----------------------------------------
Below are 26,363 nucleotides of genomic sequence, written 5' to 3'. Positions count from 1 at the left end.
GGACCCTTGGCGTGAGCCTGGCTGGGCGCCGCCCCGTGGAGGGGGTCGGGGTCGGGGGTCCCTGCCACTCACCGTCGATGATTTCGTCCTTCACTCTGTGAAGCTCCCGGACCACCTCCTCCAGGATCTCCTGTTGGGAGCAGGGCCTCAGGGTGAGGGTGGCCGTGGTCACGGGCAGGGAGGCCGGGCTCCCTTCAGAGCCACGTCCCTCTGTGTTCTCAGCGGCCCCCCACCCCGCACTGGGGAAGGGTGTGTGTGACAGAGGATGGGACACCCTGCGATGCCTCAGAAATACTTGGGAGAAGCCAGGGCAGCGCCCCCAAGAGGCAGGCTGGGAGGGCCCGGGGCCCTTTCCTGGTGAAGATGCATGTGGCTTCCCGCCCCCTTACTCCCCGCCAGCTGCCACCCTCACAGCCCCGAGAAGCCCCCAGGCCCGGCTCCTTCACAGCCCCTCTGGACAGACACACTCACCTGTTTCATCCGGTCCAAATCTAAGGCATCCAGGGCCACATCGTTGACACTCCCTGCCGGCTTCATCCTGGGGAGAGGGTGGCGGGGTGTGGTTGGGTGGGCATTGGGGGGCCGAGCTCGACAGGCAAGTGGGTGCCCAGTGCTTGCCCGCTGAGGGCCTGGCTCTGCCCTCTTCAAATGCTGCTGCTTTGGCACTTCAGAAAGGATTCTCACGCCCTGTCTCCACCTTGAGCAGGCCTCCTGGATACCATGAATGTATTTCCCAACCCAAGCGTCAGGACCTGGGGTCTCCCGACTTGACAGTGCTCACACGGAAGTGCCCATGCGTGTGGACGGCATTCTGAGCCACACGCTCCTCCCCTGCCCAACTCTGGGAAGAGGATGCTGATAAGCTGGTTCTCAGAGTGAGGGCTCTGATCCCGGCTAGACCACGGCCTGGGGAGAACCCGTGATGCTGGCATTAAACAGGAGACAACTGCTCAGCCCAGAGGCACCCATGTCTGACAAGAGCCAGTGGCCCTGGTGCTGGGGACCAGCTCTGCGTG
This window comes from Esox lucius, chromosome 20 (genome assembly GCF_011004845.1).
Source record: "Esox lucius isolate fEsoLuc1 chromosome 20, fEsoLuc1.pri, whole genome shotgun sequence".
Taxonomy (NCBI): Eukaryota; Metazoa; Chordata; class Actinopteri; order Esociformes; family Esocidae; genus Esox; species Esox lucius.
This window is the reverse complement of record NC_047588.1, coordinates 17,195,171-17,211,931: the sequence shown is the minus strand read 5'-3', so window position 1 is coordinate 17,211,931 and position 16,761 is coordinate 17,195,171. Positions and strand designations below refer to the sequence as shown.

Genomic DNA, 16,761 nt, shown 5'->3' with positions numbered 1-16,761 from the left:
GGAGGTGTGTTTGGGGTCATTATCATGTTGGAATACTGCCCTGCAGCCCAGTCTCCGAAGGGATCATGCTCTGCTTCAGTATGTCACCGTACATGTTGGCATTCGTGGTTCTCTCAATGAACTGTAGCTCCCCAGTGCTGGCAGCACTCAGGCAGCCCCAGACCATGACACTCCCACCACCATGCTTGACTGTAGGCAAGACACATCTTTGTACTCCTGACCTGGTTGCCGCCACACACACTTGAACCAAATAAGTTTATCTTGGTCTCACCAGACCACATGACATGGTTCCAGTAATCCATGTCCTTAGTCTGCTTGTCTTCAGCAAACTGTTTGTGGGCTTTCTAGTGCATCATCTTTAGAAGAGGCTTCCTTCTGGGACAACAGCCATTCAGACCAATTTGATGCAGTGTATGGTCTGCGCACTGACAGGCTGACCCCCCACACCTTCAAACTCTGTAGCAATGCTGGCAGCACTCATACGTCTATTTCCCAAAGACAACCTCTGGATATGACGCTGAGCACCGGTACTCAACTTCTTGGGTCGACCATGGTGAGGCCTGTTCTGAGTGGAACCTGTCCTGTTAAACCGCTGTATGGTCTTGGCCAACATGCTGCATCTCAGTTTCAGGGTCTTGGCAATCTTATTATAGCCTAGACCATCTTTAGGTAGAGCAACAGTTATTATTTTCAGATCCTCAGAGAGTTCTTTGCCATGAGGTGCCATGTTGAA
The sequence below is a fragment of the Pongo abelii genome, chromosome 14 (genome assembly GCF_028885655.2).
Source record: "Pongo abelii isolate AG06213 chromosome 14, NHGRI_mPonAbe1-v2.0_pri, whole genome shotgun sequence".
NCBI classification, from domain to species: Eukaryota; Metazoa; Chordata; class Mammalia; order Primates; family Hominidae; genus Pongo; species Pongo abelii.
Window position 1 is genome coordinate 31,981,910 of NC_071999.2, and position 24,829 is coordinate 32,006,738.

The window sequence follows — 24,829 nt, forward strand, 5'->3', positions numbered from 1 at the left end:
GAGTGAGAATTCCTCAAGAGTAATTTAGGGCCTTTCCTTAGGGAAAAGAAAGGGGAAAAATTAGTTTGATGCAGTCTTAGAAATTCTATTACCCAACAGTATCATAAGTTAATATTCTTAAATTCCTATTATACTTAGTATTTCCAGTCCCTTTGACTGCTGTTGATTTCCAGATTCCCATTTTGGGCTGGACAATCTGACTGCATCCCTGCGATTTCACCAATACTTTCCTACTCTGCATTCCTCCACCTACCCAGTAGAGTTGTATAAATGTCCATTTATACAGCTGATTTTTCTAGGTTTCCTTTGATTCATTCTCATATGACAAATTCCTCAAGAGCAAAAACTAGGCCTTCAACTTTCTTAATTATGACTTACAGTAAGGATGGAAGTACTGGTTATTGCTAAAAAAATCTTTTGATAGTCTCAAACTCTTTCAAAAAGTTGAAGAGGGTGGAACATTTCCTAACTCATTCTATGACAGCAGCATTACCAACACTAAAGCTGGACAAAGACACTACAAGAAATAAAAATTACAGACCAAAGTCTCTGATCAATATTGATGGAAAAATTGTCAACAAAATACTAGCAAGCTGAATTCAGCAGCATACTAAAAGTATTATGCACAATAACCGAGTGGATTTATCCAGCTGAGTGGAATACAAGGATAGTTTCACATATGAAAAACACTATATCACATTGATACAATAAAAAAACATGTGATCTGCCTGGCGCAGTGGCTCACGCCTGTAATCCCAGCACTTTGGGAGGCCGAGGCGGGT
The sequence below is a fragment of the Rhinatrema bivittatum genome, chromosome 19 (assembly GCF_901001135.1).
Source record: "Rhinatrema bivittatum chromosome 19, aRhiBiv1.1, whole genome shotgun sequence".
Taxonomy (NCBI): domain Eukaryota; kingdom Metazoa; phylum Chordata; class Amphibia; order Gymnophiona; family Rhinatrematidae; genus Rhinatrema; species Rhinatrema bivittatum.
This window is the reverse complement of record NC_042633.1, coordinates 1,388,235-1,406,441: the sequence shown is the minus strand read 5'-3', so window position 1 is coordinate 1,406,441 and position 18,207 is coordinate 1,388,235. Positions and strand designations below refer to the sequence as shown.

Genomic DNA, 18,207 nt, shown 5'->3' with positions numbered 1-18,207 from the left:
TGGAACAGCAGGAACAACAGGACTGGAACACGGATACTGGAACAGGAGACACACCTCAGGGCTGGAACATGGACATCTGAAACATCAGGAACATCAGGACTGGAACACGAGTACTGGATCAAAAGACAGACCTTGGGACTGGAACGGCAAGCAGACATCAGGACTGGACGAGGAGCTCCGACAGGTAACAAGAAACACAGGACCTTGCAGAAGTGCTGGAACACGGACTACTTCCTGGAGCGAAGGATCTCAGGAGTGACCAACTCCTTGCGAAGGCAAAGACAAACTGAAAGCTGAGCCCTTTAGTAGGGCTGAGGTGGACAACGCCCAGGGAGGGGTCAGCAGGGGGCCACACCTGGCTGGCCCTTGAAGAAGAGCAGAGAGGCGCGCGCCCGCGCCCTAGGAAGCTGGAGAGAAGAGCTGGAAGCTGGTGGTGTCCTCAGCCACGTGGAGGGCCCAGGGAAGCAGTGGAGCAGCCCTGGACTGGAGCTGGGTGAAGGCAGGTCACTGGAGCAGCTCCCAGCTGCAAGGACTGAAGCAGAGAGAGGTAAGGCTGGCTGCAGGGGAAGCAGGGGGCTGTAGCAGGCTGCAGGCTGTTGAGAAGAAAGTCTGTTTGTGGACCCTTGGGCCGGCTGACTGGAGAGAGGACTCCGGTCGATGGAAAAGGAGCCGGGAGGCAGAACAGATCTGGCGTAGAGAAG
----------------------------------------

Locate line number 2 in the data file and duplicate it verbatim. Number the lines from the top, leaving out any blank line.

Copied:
GGACCCTTGGCGTGAGCCTGGCTGGGCGCCGCCCCGTGGAGGGGGTCGGGGTCGGGGGTCCCTGCCACTCACCGTCGATGATTTCGTCCTTCACTCTGTGAAGCTCCCGGACCACCTCCTCCAGGATCTCCTGTTGGGAGCAGGGCCTCAGGGTGAGGGTGGCCGTGGTCACGGGCAGGGAGGCCGGGCTCCCTTCAGAGCCACGTCCCTCTGTGTTCTCAGCGGCCCCCCACCCCGCACTGGGGAAGGGTGTGTGTGACAGAGGATGGGACACCCTGCGATGCCTCAGAAATACTTGGGAGAAGCCAGGGCAGCGCCCCCAAGAGGCAGGCTGGGAGGGCCCGGGGCCCTTTCCTGGTGAAGATGCATGTGGCTTCCCGCCCCCTTACTCCCCGCCAGCTGCCACCCTCACAGCCCCGAGAAGCCCCCAGGCCCGGCTCCTTCACAGCCCCTCTGGACAGACACACTCACCTGTTTCATCCGGTCCAAATCTAAGGCATCCAGGGCCACATCGTTGACACTCCCTGCCGGCTTCATCCTGGGGAGAGGGTGGCGGGGTGTGGTTGGGTGGGCATTGGGGGGCCGAGCTCGACAGGCAAGTGGGTGCCCAGTGCTTGCCCGCTGAGGGCCTGGCTCTGCCCTCTTCAAATGCTGCTGCTTTGGCACTTCAGAAAGGATTCTCACGCCCTGTCTCCACCTTGAGCAGGCCTCCTGGATACCATGAATGTATTTCCCAACCCAAGCGTCAGGACCTGGGGTCTCCCGACTTGACAGTGCTCACACGGAAGTGCCCATGCGTGTGGACGGCATTCTGAGCCACACGCTCCTCCCCTGCCCAACTCTGGGAAGAGGATGCTGATAAGCTGGTTCTCAGAGTGAGGGCTCTGATCCCGGCTAGACCACGGCCTGGGGAGAACCCGTGATGCTGGCATTAAACAGGAGACAACTGCTCAGCCCAGAGGCACCCATGTCTGACAAGAGCCAGTGGCCCTGGTGCTGGGGACCAGCTCTGCGTG